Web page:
Archive | March 2014

Islaja | Skeleton Walk

Islaja is Merja Kokkonen, a Finnish visual artist and musician living and working in Berlin, Germany. She records her music at home using a rainbow of instruments to accompany her personal vocal delivery sang in Finnish. Islaja’s debut album Meritie (2004) gained praise in international music media such as The Wire, Dusted Magazine and WFMU. The follow-up release Palaa aurinkoon (2005) caused even more excitement and created quite a stir. 2007 saw the release of her third album Ulual Yyy on Fonal and a live CD Blaze Mountain Recordings on Ecstatic Peace label. Her latest album is called Keraaminen pää, released on Fonal in the end of 2010.

 

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Ebo Taylor | Love And Death

A musician since the age of six, Ebo Taylor is one of the most achingly honest voices in African music. His songs have a timeless quality to them, and continue to reach new audiences worldwide. His album Love And Death on Strut will be his first internationally distributed solo album.

 

Tycho | Ascension

Tycho is the music project of San Francisco based artist and producer Scott Hansen. Hansen began his foray into electronic music with 2002’s The Science of Patterns EP which was followed in 2004 by his first full length, Sunrise Projector. 2006 saw the release of Past Is Prologue on the now defunkt IDM label Merck Records. In 2007 Ghostly International released Tycho’s first single under that imprint, “The Daydream / The Disconnect”.

 

Silver Swans | Karen

Silver Swans capture the eerie drama of The Knife and the sweet darkness of Ladytron. This electro dream pop project from San Francisco began in 2007 as a song floating between producer and musician, Jon Waters and vocalist Ann Yu. Harnessing the energy of electro pop infused with dream-like ethereal vocals, the song ‘Realize The Ghost’ soon flourished into a full length record. With two years in the making, Realize The Ghost debut record was released on Tricycle Records.

Kraak & Smaak | Good For The City (feat. Sam Duckworth)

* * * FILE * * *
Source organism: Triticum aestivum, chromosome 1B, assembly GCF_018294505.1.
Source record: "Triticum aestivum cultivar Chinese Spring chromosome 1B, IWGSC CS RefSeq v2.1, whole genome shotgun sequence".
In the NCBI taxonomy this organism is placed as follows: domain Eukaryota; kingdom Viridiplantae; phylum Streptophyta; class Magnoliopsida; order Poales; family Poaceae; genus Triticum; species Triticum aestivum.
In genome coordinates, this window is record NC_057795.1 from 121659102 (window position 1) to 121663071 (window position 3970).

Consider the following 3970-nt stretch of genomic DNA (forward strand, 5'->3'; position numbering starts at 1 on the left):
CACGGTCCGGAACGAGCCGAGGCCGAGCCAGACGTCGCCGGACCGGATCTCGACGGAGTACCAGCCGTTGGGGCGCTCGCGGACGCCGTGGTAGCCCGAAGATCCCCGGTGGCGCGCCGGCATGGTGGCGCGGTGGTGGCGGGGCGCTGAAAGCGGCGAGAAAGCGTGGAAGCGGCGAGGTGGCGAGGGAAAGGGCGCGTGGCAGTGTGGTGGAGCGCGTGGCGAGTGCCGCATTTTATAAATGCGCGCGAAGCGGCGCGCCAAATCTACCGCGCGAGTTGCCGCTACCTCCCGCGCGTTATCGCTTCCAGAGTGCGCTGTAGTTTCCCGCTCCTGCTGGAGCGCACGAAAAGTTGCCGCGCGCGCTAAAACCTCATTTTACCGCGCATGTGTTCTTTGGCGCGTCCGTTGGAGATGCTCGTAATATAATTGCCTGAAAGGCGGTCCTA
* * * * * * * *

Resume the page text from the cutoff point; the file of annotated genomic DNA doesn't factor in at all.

2013 looks set to be another stellar year for Kraak & Smaak with The Future Is Yours – the debut single from their forthcoming album Chrome Waves hitting the # 1 spot in the DMC Buzz Chart, being crowned Tune of the Month in Mixmag and being supported by tastemakers from London To Los Angeles and back to Amsterdam.

In June 2012 Wim Plug, Oscar De Jong and Mark Kneppers collectively Kraak & Smaak had dropped Mixed Feelings – a collection of new tracks , remixed highlights from their Electric Hustle album and the cream of the remixes and collaborations they had worked on and then finished up the punishing touring and festival merry go round they had been on since the release of their last studio album in 2011. They headlined Beat Herder Festival in the UK and played main stage sets at most of the other big European festivals but when summer was over it was time to retire to their Leiden studio and plot the next record.

Brian Eno and the words of Rick Holland – glitch (taken from Drums Between The Bells)

Brian Eno (born Brian Peter George Eno 15th May 1948 in Woodbridge, Suffolk – later adding St John le Baptiste de la Salle to his name) is a British self proclaimed ‘non-musician’, who has made contributions to the music community as an instrumentalist, composer, record producer, music theorist and singer. He’s commonly regarded as the father of ambient music, although he has worked in many genres and fields of music throughout his career.

Eno first came to prominence as the keyboard and synthesizer player and general sonic wizard in the glam rock and art rock band Roxy Music. After leaving Roxy Music, Eno recorded four highly idiosyncratic and original rock albums, later turning to more abstract sound-scapes on subsequent albums such as 1975’s Discreet Music and 1978’s Ambient 1: Music for Airports. Since then, he has released dozens of albums (many in collaboration with like-minded musicians, such as Harold Budd and Robert Fripp) which demonstrate his unique approach to music. He has, however, occasionally returned to the pop idioms which were more prominent in his earliest work, including a collaboration with former Velvet Underground member John Cale.

The Monochrome Set | Waiting For Alberto